The question: Can colon cleansing improve your health?
“Absolutely not,” says Dr. Khursheed Jeejeebhoy, a gastro-enterologist and professor emeritus at the University of Toronto. There’s no proof behind claims that your colon could be harbouring “heavy sludge” that needs to be “cleansed” using special products—most of which are ingested. One website advertising a colon cleanse warns that you could have as much as 25 pounds of dried fecal matter in your colon. But that’s a myth, says Jeejeebhoy. Our bodies actually process waste quite efficiently.
Typically, colon cleanse kits include herbs and enzymes, laxative teas and enemas, and promise to rid your body of toxic waste and help you lose weight. But there are no credible studies to show that doing such a colon cleanse improves your health. And furthermore, says Jeejeebhoy: “If you do it frequently, it might be harmful.”
These products can be risky for several reasons. First, repeatedly using laxatives can have the undesired effect of rendering the colon permanently “lazy” and leading to lifelong constipation. Secondly, our colons contain special bacteria that have cholesterol-lowering effects, so cleaning out those microbes can lead to increased cholesterol. Thirdly, cleanses can lead to dehydration and metabolite imbalances. And, finally, the herbs sold in these kits aren’t monitored by the government and may be toxic.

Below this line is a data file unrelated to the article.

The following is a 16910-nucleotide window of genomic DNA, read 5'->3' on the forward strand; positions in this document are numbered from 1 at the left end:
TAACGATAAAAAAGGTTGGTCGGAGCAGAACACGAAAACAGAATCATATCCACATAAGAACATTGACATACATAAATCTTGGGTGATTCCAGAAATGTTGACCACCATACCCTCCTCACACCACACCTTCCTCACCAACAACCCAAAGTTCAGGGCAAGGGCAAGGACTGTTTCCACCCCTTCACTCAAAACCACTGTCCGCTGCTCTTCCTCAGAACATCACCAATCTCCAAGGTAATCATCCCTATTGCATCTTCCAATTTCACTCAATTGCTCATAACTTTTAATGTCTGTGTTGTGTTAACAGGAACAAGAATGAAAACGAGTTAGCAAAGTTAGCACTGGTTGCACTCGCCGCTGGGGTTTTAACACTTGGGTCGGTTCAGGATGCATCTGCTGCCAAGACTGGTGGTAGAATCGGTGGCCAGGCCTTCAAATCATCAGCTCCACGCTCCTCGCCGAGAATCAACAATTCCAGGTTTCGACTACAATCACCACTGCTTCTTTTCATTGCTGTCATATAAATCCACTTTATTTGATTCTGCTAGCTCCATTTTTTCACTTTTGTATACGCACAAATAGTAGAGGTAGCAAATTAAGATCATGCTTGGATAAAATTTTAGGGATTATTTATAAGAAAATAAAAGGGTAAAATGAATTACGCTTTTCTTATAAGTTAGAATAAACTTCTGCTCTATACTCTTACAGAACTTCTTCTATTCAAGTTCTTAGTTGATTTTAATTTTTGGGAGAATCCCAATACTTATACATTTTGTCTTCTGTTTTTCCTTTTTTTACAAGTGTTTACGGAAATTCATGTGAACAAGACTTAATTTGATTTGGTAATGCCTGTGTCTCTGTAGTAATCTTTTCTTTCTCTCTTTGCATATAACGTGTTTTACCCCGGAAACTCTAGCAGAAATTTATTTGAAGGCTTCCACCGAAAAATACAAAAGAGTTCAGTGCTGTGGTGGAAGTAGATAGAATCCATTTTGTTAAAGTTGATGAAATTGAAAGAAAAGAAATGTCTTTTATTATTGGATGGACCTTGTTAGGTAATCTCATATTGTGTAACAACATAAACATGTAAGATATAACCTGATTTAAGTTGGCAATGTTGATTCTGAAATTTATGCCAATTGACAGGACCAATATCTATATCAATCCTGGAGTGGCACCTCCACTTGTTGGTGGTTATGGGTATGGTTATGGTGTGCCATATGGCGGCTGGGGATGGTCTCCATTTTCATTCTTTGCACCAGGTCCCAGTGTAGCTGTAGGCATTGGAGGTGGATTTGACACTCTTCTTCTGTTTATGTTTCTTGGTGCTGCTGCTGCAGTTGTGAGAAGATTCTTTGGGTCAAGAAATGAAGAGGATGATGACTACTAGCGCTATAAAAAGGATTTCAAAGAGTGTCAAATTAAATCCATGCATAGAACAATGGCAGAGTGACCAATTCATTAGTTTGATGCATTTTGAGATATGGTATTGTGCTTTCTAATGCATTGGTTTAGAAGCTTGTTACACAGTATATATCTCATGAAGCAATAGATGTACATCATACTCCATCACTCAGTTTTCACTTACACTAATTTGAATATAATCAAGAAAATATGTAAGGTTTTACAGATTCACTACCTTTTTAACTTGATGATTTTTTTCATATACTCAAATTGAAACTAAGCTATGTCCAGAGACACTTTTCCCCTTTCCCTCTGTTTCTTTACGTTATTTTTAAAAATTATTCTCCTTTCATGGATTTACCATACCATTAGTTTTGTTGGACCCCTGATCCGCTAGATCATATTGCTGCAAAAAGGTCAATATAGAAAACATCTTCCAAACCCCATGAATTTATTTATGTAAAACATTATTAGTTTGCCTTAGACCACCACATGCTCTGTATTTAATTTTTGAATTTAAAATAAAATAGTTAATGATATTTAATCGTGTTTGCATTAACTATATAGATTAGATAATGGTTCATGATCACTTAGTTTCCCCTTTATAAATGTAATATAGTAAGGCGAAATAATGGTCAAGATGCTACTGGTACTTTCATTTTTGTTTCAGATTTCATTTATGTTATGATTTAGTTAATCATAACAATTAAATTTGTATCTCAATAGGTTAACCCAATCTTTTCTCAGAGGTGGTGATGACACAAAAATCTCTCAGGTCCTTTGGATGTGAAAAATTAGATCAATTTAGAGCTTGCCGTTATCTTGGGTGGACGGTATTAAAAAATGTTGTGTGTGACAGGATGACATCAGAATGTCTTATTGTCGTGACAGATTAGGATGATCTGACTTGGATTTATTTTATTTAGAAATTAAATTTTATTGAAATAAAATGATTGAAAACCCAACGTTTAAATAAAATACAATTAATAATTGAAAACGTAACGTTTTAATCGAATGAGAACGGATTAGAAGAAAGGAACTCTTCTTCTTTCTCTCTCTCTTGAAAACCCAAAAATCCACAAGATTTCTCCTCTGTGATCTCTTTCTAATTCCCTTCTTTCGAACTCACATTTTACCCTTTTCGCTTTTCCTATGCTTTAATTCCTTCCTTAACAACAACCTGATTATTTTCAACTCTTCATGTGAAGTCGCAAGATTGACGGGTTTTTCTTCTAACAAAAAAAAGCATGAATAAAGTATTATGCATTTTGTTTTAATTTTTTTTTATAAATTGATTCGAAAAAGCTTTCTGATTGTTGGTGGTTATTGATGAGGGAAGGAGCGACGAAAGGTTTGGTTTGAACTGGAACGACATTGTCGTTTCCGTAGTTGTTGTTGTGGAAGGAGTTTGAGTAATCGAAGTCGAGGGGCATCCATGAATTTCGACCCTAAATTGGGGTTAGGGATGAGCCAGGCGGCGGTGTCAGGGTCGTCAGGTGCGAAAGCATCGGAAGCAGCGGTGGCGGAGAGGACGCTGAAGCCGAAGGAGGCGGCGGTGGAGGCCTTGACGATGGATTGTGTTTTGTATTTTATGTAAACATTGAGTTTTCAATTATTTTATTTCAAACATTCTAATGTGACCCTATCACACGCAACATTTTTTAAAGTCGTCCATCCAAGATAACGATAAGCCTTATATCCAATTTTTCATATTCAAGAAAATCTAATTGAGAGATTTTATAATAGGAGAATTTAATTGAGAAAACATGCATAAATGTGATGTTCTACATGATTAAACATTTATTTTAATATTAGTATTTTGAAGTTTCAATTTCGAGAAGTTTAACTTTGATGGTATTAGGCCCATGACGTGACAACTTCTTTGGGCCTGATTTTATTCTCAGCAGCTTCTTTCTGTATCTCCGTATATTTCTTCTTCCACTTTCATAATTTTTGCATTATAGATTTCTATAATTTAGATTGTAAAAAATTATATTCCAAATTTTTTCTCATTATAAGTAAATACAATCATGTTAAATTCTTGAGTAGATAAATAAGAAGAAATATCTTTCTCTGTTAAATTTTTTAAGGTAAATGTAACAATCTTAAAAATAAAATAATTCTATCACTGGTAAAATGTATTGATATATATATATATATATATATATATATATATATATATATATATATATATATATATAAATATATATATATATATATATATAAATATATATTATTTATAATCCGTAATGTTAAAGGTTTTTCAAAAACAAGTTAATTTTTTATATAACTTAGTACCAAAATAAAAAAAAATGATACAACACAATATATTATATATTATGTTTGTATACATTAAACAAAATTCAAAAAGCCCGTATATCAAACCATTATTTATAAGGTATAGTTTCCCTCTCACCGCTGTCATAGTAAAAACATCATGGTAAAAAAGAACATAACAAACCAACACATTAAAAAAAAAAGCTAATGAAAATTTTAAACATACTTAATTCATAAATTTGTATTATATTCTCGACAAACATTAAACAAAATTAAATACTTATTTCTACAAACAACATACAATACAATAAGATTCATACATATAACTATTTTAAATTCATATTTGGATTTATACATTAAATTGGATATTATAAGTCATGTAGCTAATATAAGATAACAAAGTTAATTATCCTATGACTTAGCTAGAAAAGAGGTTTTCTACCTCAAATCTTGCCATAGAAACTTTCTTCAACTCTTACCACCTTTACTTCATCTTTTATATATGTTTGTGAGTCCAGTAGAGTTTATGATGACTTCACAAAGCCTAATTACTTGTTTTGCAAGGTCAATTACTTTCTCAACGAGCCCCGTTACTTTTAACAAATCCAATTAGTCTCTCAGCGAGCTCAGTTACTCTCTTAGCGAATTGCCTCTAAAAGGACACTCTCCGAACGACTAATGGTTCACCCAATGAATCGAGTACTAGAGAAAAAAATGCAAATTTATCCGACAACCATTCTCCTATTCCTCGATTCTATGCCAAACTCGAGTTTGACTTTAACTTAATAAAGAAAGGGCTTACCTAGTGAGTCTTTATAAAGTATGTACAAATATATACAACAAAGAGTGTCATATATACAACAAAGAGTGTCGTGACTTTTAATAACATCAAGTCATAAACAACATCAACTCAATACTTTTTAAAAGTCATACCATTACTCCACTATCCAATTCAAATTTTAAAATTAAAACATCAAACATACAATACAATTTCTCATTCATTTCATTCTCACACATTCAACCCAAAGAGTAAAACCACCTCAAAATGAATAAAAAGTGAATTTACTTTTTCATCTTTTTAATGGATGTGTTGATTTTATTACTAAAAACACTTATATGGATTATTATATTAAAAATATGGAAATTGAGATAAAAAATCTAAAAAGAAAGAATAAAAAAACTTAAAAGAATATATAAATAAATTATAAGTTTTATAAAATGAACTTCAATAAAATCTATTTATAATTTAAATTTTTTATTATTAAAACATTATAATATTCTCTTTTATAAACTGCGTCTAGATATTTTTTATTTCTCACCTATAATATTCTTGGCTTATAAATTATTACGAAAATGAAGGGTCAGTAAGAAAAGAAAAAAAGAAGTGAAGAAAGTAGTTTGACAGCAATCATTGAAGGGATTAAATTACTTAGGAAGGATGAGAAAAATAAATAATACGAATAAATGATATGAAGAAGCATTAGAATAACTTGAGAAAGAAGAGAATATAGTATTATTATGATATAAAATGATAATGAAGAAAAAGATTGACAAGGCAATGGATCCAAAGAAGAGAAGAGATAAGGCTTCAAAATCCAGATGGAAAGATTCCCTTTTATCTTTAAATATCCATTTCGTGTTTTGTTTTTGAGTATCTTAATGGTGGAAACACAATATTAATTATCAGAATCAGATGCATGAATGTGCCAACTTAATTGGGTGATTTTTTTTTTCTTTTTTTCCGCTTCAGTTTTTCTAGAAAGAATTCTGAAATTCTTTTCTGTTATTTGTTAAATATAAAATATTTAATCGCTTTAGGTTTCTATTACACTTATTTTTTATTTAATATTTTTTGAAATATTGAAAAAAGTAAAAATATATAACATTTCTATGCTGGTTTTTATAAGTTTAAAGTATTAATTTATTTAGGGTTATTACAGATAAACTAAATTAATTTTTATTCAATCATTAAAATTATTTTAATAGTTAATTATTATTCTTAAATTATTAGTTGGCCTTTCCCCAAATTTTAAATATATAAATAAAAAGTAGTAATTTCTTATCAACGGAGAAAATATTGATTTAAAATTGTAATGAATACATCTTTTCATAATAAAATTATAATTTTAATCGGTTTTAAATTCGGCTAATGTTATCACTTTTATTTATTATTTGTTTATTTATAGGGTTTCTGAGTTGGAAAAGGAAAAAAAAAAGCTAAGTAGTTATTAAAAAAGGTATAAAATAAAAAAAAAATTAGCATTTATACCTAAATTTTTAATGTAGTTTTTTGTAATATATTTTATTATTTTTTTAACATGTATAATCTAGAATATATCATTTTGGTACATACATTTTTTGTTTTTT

Also, if weight loss is your goal, a colon cleanse won’t help you in the long run. “You may lose weight initially, but you will gain it back,” says Dr. Jeejeebhoy.